The range from T to S shows the reduction in cost of production provided production were to take place at allocatively and technically efficient point E rather than point S which is technically efficient but allocatively inefficient. The firm would be fully allocatively efficient if its AE value is 1 and allocatively inefficient it its AE value is less than 1. The economic efficiency is a combination of technical and allocative efficincy and can be obtained by multiplying TE and AE.
EE = TE * AE = OS/OR * OT/OS = OT/OR ( 8)
The index of EE also varies between 0 and 1 where the latter implies that the firm is economically efficient. If the value of EE is less than 1 then the firm is economically inefficient. The distance from R to T also represents the cost reduction in production if a firm produces at point T with technical and allocative efficiency, instead of at point R with technical and allocative inefficiency. Economic efficiency is a combination of technical and allocative efficiency.
Efficiency estimation
The efficiency measures proposed by Farrell assume a known production function for the fully efficient DMU. The production function of a DMU is generally unknown in practice, and relative efficiencies must be measured from the sample data available. Two approaches are used to estimate relative efficiency indexes: the parametric or stochastic frontier production approach (SFA) and the nonparametric or data envelopment analysis approach (DEA) (Coelli, 1995). The SFA assumes a functional relationship between outputs and inputs and uses statistical techniques to estimate parameters for the function. It incorporates an error composed of two additive components: a symmetric component that accounts for statistical noise associated with data measurement errors and a nonnegative component that measures inefficiency in production (Coelli, 1995).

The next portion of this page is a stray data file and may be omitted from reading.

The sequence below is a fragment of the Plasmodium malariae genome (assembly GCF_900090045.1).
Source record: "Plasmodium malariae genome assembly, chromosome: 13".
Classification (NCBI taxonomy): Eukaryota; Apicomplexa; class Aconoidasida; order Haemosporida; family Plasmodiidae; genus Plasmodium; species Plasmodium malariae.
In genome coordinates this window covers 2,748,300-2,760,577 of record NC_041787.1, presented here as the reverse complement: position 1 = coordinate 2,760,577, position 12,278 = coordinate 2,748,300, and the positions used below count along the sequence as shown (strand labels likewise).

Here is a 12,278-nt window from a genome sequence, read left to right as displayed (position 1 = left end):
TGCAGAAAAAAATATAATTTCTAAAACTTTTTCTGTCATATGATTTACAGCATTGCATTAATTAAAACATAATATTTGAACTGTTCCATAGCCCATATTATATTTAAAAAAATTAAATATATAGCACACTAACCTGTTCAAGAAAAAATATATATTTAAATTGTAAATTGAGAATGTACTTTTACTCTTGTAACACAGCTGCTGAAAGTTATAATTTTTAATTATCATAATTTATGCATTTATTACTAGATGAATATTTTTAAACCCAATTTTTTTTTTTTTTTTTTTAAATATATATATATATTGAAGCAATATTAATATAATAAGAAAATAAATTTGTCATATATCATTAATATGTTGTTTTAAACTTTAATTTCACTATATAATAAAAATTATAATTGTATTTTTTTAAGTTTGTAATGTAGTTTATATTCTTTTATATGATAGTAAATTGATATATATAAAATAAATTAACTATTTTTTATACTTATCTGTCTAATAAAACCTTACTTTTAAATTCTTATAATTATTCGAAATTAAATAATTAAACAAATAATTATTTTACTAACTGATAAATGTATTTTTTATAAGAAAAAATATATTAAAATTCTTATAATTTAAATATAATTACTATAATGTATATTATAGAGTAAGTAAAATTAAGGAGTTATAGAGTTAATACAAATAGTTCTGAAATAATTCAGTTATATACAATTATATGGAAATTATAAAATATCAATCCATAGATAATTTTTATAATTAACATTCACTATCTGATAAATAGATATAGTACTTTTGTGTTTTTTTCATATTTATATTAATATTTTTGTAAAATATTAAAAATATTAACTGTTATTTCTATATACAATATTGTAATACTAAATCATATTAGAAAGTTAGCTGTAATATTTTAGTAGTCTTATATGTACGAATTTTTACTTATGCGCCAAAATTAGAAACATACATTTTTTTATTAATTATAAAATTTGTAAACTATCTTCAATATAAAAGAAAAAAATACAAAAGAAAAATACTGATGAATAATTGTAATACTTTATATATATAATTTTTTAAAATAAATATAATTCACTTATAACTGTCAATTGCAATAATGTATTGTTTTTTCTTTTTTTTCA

In contrast, the nonparametric approach Data Envelopment Analysis ( DEA) uses linear programming methods to construct a piecewise frontier of the data. Because it is nonparametric, DEA does not require any assumptions to be made about functional form or distribution type. It is thus less sensitive to misspecification relative to SFA. However, the deterministic nature of DEA means all deviations from the frontier are attributed to inefficiency. It is therefore subject to statistical noises resulting from data measurement errors (Coelli, 1995). The choice of which method to use appears to be arbitrary, as is pointed out by Dhungana et al., (2004). We chose the DEA approach in this study, since it imposes no a priori parametric restriction on the underlying technology (Chavas and Aliber, 1993; Fletschner and Zepeda, 2002).